AT&T Partners with Boingo to Expand Wi-Fi Footprint

by Matt Klassen on April 10, 2013

Global Wi-Fi services company Boingo announced yesterday via press release that it has partnered with American telecommunications giant AT&T to expand each company’s Wi-Fi footprint, a deal that will see AT&T subscribers gain free access to Boingo’s Wi-Fi services in international airports around the world, with Boingo subscribers in turn receiving free access to AT&T’s Wi-Fi hotspots across the continental USA.

The agreement, which pertains to AT&T customers who have already subscribed to Ma Bell’s 300MB or 800MB international data roaming add-on package and all Boingo subscribers, is clearly a boon for consumers, allowing AT&T customers access to a wider global Wi-Fi network that in turn will help ease dependency on niggardly global roaming plans and help curb punishing data overage fees.

While such a partnership clearly shores up holes in both companies’ Wi-Fi global footprint, on a grander scale this move serves as one of the first steps towards making Wi-Fi a viable alternative to data networks, allowing companies like AT&T to “reduce network congestion, increase service quality and decrease infrastructure costs,” its just a shame you already have to purchase a data roaming plan to benefit from it.

There’s no question in my mind that carriers need to make international smartphone usage more affordable for the average customer. As it stands, data roaming packages offer subscribers one option, forcing them to pay up front for a rather stingy data allotment in order to avoid severe and punishing data overage fees, but few travellers would ever say it’s truly affordable or useful.

Of course carriers are hesitant to make data roaming more cost effective for several reasons: the added stress on already strained data networks and the plum cash cow data overage fees have become certainly the two most important. But that said, for several years now companies have been researching how to use heretofore deficient Wi-Fi technology to help reduce network strain, boosting Wi-Fi power and availability in hopes that people will find it a useful alternative to speedier wireless technology.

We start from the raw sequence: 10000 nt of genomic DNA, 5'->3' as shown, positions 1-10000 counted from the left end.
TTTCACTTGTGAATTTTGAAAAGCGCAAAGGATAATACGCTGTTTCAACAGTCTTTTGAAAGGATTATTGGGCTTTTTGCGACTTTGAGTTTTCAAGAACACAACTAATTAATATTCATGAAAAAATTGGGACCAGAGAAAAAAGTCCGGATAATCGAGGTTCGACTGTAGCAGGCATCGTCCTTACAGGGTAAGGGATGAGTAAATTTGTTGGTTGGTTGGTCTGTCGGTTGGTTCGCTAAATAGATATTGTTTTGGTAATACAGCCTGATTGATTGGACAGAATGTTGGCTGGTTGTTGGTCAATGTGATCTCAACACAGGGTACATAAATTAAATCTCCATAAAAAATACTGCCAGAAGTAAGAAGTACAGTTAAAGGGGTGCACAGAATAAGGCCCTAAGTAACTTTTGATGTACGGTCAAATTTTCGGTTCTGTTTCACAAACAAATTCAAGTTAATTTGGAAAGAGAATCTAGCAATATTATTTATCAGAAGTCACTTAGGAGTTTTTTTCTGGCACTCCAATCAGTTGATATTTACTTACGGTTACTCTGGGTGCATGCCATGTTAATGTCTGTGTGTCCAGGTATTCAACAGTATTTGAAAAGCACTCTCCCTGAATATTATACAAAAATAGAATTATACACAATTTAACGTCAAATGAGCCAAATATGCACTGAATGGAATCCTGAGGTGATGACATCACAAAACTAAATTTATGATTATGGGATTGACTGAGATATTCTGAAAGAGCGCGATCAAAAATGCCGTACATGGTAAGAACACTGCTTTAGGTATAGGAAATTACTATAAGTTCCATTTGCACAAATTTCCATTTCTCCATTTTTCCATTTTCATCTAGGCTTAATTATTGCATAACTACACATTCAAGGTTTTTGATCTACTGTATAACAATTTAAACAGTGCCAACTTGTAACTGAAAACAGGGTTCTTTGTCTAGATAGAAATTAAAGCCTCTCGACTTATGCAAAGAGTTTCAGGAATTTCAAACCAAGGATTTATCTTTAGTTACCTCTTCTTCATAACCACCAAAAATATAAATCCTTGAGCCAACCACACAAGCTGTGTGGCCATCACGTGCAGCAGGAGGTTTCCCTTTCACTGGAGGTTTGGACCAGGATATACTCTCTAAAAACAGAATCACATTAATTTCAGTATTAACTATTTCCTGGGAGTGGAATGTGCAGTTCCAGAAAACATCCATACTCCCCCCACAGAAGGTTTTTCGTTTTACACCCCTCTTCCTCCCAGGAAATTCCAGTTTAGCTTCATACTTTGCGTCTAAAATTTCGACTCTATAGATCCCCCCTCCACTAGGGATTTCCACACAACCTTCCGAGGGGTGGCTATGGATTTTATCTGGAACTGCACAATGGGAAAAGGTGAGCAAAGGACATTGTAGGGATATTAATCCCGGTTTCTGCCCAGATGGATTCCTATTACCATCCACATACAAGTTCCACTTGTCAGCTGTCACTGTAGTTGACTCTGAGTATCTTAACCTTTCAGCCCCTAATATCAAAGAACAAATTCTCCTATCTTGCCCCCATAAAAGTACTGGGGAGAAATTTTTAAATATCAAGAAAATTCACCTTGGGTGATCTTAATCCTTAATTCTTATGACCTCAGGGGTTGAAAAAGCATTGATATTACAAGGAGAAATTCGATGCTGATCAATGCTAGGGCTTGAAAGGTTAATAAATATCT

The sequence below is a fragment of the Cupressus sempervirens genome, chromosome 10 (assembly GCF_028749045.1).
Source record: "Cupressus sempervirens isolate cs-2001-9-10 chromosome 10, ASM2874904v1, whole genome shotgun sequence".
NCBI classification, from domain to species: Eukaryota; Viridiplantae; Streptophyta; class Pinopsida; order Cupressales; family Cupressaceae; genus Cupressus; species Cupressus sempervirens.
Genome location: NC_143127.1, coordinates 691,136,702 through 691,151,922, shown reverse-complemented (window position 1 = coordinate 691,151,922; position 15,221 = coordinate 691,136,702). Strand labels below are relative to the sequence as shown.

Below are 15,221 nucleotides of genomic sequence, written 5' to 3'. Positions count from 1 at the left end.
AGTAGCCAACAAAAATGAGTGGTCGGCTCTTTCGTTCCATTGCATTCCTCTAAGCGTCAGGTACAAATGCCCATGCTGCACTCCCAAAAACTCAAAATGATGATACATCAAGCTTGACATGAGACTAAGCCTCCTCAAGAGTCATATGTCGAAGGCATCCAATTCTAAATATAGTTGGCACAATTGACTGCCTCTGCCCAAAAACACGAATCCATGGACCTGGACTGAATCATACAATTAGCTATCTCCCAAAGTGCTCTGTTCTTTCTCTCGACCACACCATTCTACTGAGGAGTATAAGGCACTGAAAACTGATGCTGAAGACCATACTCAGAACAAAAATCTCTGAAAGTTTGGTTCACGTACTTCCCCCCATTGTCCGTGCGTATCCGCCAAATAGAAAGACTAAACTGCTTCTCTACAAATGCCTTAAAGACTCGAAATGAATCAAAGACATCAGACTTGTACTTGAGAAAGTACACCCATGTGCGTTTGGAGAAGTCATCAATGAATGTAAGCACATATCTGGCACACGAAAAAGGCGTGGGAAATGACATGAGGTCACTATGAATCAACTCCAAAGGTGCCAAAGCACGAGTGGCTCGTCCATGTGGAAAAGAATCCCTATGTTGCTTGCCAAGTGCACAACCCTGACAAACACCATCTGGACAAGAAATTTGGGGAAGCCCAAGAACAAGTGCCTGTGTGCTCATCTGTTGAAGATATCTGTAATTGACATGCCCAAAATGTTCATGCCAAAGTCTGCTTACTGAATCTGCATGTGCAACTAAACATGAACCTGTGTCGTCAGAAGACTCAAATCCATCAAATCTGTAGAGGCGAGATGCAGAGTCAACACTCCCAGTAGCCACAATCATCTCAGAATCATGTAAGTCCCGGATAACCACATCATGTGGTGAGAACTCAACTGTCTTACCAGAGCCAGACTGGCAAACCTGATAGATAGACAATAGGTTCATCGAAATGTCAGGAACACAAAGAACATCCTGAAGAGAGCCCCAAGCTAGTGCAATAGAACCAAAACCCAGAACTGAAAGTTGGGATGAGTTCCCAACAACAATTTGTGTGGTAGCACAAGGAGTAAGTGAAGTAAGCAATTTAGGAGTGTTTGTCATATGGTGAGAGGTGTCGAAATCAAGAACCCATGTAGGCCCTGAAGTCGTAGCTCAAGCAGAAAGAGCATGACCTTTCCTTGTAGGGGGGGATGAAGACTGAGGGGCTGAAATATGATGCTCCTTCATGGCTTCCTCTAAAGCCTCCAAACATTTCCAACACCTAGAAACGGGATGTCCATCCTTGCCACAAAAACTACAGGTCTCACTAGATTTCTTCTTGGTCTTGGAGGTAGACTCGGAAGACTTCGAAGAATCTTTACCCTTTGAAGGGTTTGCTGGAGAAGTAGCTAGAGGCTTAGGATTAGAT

This agreement, therefore, stands as an important step in that direction, the partnership allowing AT&T to add options for customers while allowing the company to reduce its own costs associated with providing international roaming services. Further, by providing viable data network alternatives, AT&T’s agreement with Boingo will serve as but one way for subscribers to avoid that ever so frustrating realization that they’ve overstepped their stingy bandwidth cap and stumbled into overage country.

But of course amongst the good news that AT&T subscribers now have free access to Wi-Fi hotspots in airports the world over exists the stark realization that this new ‘free’ Wi-Fi service doesn’t come cheap, as its only available to customers with the $60/300MB or $120/800MB monthly roaming package. In fact, it seems the only real winners in this deal are Boingo customers, who now gain free access to some 30,000 Wi-Fi hotspots across the USA.

In the end, while this partnership serves notice that Wi-Fi is quickly becoming a solid alternative to expensive data network access, the fact that AT&T offers it only to those who have already purchased a data roaming bundle leaves much to be desired, making this partnership a solid first step towards expanding Wi-Fi’s global footprint, with hopes that there’s still much to come.

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Written by: Matt Klassen. www.digitcom.ca. Follow TheTelecomBlog.com by: RSS, Twitter, Facebook, or YouTube.

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